All Mass Shootings Are Horrible, But The Ones That Happen In Private Are Often Ignored

The Huffington Post couldn't have known there would be a major shooting the very next day after they published their story about how most mass shootings happen in homes, not in schools or workplaces or streets. But in the wake of the shooting in Roanoke, it's an important read, for the simple facts they expose: The victims of most mass shootings are women and children, the perpetuators of most mass shootings are men, and because most mass shootings are the result of domestic violence, we can prevent a lot of mass shootings by dealing with domestic violence.

To whit: According to the Huffington Post, which analyzed five years of mass shooting data gathered by gun violence prevention organization Everytown For Gun Safety, 57 percent of mass shootings are targeted at a partner or family member. And 64 percent of mass shooting victims are women or children — which is particularly incredible when you consider that women make up only 15 percent and children only 7 percent of total homicide victims by firearm. For the purposes of this analysis, HuffPo considered a mass shooting to be "shootings in which at least four people were killed with a gun," although they also note that there has been some debate over whether this common definition of "mass shooting" is the most accurate.

Public mass shootings get a lot of press, and rightly so — they're horrible, and terrifying. Most of the time, these public shootings spark debate about how our country deals with gun control — an important conversation, but an incredibly contentious one. To get personal for a second, I strongly support strong gun control. When I was a kid, another child held a gun to my head and threatened to shoot, a traumatic event that probably wouldn't have happened if I grew up in, say, France, where gun control laws are strict. However, politicians in the United States have been reluctant to actually change gun control laws. But they may be able to reduce mass shootings in a different way: By putting more resources into dealing with domestic violence.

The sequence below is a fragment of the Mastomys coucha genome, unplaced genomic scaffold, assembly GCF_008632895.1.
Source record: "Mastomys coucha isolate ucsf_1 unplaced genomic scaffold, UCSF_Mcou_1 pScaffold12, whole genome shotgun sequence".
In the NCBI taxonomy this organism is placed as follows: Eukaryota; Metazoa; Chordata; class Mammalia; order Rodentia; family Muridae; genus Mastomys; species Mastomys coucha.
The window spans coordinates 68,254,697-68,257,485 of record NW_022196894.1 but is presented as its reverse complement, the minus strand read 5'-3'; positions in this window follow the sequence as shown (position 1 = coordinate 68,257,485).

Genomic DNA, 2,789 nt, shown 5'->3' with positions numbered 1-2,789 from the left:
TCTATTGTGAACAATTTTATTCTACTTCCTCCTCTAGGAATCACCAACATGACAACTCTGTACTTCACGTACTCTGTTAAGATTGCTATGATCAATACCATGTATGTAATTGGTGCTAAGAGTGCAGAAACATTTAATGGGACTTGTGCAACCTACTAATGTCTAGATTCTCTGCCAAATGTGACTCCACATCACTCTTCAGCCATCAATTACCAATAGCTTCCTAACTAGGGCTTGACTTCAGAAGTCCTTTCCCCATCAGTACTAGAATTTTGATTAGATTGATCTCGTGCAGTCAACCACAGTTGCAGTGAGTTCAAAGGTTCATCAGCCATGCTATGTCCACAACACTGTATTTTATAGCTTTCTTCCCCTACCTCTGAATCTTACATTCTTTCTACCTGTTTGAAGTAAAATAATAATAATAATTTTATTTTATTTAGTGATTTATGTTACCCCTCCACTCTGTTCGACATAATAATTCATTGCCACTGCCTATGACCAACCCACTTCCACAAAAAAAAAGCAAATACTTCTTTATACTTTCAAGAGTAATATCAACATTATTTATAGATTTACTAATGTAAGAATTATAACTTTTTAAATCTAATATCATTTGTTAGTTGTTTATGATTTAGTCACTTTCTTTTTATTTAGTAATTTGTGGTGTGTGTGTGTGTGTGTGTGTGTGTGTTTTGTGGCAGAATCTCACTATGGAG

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Writes the Huffington Post:

But mass shootings that happen in the home are not unpredictable. They’re frequently preceded by a flurry of red flags: 911 calls, hospitalizations, broken protective orders, repeat arrests, contentious custody battles, death threats and stalking. Before [David] Cnley allegedly killed [his ex-girlfriend, Valerie] Jackson and her entire family, he had already threatened her life multiple times and she had at least one protective order against him. At the time of her death, he was wanted on an outstanding warrant for aggravated assault.

Thanks to years of research, we know many of the risk factors for domestic homicides. Some police departments across the country are now screening women using a tool called lethality assessment to identify those at highest risk of being killed. We know that women are at a higher risk of being killed when they are attempting to leave an abusive partner, and during the period immediately after fleeing. We also know that if a woman has previously been strangled by her partner, it's an important predictor that he will later try to murder her.

The Huffington Post also points out a 2003 study that found that if an abuser has access to a gun, the victim is eight times more likely to be killed.

There are frustratingly easy ways to stop an abuser from killing his victims, along with any family members or witnesses that happen to be present: Widespread adaptation of lethality assessment, for one, and more resources like shelters and increased legal aid for those suffering from domestic violence. These comparatively uncontroversial steps could go a long way toward addressing the problem of mass shootings in America, and do so with bipartisan support. Here's hoping that politicians take up the effort.